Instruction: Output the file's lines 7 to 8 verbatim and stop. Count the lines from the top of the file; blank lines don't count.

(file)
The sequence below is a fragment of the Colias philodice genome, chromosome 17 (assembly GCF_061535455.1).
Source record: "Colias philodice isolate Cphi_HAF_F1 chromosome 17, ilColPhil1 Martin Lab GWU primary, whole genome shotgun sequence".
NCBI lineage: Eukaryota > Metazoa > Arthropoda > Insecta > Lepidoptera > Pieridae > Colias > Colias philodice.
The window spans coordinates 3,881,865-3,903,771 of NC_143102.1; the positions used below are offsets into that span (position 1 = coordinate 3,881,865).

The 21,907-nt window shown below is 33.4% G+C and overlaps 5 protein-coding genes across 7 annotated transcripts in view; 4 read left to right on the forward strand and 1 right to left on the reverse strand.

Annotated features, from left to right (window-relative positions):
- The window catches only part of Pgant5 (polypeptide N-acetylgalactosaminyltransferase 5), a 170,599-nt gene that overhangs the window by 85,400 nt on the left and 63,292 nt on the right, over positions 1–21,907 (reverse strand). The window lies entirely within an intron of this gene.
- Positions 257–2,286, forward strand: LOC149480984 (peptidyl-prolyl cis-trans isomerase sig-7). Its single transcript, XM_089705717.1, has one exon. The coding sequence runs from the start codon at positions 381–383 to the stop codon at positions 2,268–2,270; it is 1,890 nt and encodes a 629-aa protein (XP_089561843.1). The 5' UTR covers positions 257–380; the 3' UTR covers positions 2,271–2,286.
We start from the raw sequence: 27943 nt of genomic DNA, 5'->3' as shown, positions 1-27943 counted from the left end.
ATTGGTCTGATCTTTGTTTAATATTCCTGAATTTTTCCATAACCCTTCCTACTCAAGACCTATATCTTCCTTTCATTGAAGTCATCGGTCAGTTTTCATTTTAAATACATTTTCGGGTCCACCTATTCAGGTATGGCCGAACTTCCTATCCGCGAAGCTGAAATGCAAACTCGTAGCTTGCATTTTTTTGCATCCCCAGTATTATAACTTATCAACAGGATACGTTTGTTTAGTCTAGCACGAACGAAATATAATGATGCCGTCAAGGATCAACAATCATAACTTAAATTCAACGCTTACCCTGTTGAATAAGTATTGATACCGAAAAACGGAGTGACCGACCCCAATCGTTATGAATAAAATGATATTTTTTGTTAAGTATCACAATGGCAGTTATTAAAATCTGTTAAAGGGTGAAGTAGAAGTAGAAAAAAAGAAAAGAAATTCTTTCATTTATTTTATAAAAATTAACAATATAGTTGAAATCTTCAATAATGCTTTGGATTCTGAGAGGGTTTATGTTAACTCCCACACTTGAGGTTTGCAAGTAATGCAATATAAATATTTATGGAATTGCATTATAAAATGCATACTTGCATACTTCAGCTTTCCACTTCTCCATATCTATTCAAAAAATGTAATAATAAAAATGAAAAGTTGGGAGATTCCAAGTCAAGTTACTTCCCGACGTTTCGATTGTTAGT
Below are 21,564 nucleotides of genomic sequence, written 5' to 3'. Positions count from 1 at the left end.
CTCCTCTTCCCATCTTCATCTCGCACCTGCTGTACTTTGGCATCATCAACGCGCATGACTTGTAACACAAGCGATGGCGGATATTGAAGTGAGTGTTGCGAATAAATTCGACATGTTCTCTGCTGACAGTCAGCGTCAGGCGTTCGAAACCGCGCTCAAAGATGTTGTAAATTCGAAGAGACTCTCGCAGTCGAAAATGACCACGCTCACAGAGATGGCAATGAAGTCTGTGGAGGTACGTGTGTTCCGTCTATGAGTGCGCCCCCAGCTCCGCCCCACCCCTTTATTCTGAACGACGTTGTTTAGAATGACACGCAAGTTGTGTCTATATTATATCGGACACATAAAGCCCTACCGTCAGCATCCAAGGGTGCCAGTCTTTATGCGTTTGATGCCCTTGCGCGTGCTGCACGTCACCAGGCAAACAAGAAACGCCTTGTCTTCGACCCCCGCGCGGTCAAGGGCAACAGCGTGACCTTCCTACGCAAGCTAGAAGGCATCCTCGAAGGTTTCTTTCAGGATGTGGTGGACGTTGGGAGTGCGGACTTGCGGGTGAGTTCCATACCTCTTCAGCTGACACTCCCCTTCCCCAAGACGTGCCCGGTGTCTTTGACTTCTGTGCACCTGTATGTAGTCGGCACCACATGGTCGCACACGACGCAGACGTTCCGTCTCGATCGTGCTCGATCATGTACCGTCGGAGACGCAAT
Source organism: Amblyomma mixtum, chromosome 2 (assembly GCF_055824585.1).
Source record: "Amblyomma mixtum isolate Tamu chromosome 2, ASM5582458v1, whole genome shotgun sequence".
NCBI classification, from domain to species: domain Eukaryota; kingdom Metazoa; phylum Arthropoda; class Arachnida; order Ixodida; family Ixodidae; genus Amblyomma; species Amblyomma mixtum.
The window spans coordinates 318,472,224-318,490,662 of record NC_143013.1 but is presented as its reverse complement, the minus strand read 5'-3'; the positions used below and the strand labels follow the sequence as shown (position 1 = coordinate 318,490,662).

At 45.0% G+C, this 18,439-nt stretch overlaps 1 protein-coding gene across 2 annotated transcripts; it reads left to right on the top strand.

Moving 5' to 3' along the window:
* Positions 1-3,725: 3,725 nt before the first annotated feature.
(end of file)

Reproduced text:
- The window catches only part of Pgant5 (polypeptide N-acetylgalactosaminyltransferase 5), a 170,599-nt gene that overhangs the window by 85,400 nt on the left and 63,292 nt on the right, over positions 1–21,907 (reverse strand). The window lies entirely within an intron of this gene.
- Positions 257–2,286, forward strand: LOC149480984 (peptidyl-prolyl cis-trans isomerase sig-7). Its single transcript, XM_089705717.1, has one exon. The coding sequence runs from the start codon at positions 381–383 to the stop codon at positions 2,268–2,270; it is 1,890 nt and encodes a 629-aa protein (XP_089561843.1). The 5' UTR covers positions 257–380; the 3' UTR covers positions 2,271–2,286.